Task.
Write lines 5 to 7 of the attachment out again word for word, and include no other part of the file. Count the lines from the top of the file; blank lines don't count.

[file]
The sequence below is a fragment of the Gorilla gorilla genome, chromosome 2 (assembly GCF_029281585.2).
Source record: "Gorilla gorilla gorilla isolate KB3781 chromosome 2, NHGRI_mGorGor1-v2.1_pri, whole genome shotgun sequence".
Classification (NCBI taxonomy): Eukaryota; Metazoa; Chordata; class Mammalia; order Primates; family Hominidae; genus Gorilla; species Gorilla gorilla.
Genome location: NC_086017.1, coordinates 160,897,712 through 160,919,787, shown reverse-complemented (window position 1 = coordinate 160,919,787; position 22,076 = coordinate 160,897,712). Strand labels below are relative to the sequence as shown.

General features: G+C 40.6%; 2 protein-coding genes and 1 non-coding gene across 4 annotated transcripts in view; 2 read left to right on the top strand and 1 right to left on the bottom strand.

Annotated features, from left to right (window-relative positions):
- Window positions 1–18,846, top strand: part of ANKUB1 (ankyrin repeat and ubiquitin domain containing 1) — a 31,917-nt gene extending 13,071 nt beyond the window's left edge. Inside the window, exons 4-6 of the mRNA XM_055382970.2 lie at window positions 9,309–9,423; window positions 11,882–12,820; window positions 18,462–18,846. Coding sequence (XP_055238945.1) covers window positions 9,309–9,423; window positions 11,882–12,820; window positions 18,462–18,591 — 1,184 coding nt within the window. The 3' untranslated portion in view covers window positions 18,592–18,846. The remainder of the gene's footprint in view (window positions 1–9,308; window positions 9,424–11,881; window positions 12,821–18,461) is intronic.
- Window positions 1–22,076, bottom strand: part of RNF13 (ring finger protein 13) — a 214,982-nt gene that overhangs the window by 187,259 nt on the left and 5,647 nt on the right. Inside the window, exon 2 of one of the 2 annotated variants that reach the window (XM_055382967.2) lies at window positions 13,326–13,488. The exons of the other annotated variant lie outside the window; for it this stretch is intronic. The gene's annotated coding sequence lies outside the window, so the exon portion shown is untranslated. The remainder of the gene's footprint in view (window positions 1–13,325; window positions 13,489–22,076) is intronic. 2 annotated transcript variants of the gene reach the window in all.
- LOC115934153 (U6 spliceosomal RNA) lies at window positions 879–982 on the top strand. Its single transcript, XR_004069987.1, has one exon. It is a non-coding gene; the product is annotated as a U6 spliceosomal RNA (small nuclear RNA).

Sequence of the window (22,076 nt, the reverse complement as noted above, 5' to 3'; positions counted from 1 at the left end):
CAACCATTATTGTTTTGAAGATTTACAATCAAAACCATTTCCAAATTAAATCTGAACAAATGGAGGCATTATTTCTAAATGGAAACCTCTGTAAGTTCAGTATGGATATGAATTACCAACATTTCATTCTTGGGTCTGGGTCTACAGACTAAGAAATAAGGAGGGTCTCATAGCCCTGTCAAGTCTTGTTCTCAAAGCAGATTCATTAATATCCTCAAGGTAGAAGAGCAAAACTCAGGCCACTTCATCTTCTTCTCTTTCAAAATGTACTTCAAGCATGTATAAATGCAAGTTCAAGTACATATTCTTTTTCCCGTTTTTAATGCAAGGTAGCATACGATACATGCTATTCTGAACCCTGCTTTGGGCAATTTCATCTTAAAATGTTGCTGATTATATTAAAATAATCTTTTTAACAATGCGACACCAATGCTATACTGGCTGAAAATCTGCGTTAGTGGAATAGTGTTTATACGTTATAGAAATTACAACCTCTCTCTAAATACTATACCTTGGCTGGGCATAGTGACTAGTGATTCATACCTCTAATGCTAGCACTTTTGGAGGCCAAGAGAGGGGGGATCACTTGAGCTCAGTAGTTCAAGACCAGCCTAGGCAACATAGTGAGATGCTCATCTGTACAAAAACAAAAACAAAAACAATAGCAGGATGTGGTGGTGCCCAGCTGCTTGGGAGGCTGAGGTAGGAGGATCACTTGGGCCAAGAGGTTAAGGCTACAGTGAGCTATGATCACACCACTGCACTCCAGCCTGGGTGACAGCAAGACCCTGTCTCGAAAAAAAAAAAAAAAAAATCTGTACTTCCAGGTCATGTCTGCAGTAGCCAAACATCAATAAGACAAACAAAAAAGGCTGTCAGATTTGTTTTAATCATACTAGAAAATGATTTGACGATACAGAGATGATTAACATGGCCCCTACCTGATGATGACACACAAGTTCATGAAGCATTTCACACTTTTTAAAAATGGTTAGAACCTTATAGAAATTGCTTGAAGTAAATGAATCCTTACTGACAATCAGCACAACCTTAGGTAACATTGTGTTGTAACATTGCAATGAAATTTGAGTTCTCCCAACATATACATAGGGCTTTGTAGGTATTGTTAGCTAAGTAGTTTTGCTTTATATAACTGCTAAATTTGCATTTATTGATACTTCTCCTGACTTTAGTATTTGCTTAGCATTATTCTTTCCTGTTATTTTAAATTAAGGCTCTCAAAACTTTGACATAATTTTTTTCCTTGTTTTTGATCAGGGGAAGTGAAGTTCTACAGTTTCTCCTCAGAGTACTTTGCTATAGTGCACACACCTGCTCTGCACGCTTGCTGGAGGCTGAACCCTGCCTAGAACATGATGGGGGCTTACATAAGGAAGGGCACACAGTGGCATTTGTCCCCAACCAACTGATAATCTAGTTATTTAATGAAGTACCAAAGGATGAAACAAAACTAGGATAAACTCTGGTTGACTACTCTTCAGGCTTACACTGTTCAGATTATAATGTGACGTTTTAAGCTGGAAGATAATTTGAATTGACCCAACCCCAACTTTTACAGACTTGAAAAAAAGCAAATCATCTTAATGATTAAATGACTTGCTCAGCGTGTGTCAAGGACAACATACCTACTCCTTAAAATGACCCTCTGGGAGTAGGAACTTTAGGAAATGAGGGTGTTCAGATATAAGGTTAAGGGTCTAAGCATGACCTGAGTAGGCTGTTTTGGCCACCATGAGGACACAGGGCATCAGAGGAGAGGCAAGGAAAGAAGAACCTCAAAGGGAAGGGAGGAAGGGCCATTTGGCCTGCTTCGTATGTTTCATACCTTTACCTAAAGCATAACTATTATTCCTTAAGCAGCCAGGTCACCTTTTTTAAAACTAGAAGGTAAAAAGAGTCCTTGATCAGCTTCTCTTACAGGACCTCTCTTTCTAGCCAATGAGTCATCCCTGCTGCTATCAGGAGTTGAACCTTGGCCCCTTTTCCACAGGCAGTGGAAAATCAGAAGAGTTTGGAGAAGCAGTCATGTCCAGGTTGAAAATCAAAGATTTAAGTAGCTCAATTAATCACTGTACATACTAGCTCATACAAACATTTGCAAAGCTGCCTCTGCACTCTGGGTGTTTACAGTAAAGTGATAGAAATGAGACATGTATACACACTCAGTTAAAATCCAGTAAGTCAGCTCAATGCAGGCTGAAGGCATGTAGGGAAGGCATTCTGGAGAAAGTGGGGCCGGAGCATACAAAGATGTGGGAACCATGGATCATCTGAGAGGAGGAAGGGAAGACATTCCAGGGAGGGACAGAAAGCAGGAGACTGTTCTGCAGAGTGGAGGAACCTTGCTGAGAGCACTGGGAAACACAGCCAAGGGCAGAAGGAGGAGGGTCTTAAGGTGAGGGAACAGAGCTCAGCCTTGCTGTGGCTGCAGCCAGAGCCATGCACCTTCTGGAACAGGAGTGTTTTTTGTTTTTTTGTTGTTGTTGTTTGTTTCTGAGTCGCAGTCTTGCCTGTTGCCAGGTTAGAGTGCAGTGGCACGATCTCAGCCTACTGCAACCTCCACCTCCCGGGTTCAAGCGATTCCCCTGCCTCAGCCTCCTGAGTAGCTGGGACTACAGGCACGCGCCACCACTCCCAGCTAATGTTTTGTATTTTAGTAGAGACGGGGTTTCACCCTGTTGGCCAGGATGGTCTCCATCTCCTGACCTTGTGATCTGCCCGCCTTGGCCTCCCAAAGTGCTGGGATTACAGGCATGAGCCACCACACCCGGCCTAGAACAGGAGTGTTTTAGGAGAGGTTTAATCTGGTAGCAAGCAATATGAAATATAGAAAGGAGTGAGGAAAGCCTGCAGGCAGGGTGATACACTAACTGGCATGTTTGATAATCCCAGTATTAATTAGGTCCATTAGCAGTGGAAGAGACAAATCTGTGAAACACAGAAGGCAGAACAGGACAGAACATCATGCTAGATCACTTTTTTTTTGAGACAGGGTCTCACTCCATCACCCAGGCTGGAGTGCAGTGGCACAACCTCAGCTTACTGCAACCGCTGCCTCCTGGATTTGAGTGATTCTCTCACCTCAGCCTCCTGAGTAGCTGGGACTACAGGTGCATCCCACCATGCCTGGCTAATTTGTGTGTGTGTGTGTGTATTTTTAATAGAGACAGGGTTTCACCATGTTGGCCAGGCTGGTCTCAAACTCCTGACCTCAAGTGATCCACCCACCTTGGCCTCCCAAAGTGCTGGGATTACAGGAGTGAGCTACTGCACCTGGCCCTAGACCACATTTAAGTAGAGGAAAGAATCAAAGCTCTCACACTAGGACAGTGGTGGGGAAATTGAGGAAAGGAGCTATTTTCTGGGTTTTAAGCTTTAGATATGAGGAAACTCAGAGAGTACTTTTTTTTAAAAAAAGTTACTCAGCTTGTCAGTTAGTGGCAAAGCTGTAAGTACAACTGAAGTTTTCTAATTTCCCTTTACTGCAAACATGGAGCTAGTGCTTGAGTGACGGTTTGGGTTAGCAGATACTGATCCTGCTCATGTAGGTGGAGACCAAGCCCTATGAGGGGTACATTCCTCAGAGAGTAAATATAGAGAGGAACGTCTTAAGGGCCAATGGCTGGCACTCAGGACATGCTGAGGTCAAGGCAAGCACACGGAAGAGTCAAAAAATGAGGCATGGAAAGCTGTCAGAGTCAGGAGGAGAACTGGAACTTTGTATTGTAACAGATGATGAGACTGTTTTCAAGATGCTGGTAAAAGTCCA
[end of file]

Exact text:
General features: G+C 40.6%; 2 protein-coding genes and 1 non-coding gene across 4 annotated transcripts in view; 2 read left to right on the top strand and 1 right to left on the bottom strand.

Annotated features, from left to right (window-relative positions):
- Window positions 1–18,846, top strand: part of ANKUB1 (ankyrin repeat and ubiquitin domain containing 1) — a 31,917-nt gene extending 13,071 nt beyond the window's left edge. Inside the window, exons 4-6 of the mRNA XM_055382970.2 lie at window positions 9,309–9,423; window positions 11,882–12,820; window positions 18,462–18,846. Coding sequence (XP_055238945.1) covers window positions 9,309–9,423; window positions 11,882–12,820; window positions 18,462–18,591 — 1,184 coding nt within the window. The 3' untranslated portion in view covers window positions 18,592–18,846. The remainder of the gene's footprint in view (window positions 1–9,308; window positions 9,424–11,881; window positions 12,821–18,461) is intronic.